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Cabinet reshuffle leaves UK digital policy and GDS rudderless. And now the news...

Responsibilities unclear amid leadership shake-up

Responsibility for broadband delivery in the UK has been handed to Margot James following Matt Hancock's promotion to Secretary of State for Digital, Culture, Media and Sport in prime minister Theresa May's reshuffle of the top jobs this week.

But amid the Cabinet shake-up, the matter of who controls digital policy remains unclear.

James will likely take over all of Hancock's old responsibilities, including the broadband and mobile briefs, although her precise ministerial responsibilities are yet to be confirmed.

Meanwhile, in the Cabinet Office, Caroline Nokes – who was minister for government resilience and efficiency, and in charge of the Government Digital Service (GDS) – has moved to a cabinet position as immigration minister. David Lidington is now minister for the Office.

Both Number 10 and the Cabinet Office say it isn't their responsibility to decide who gets the brief, leaving the direction of the Government Digital Service rudderless – something that has arguably already been happening for sometime.

Observers have remarked that Hancock has long had ambitions to gain a cabinet post.

Before going into politics, the Oxbridge grad worked for his family's tech company, where his first task was "solving" the Y2K bug using "Cobalt". He also worked as an economist at the Bank of England, and was advisor and chief of staff to George Osborne before standing for election in West Suffolk.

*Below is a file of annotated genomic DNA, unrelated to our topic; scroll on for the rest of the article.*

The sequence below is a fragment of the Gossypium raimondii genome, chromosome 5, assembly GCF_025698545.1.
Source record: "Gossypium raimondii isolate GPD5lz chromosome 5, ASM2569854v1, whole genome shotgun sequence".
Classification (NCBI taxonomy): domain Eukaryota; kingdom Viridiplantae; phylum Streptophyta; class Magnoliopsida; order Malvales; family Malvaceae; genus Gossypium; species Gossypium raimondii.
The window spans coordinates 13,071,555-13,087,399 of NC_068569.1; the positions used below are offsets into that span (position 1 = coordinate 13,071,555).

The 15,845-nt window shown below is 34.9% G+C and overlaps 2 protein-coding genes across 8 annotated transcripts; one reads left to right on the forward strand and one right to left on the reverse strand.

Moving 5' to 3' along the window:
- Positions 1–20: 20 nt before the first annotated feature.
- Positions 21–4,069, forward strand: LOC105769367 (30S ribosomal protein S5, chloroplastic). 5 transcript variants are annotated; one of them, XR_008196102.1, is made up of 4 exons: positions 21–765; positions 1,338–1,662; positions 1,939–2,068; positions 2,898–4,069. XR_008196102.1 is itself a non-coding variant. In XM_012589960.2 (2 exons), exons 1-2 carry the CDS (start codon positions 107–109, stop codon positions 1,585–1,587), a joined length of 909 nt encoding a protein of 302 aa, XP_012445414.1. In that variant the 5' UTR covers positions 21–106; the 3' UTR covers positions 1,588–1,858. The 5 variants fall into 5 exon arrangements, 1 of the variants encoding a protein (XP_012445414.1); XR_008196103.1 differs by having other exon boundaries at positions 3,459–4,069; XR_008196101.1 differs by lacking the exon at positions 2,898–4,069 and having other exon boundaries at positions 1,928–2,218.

Becoming MP in 2010, he served the government in several roles before replacing Ed Vaizey as minister for digital and culture. Vaizey has suggested that Hancock stole all his good ideas, but had not made any great strides in improving 5G and full-fibre broadband infrastructure.

Hancock, whose online bio includes the fact that "he retains all his fingers" (after suffering from frostbite on his way to play the most northerly of game cricket in the Arctic), is also "the first MP in modern times to win a horse race", the Newmarket July Course in 2012.

He is also an enthusiast of the musical arts. At the end of last year, he tragically had to miss the opening night of Hamilton in order to vote on an EU withdrawal bill. He is a fan of grime music, writing a fascinating piece in The Times about the genre's contribution to UK musical success. ®

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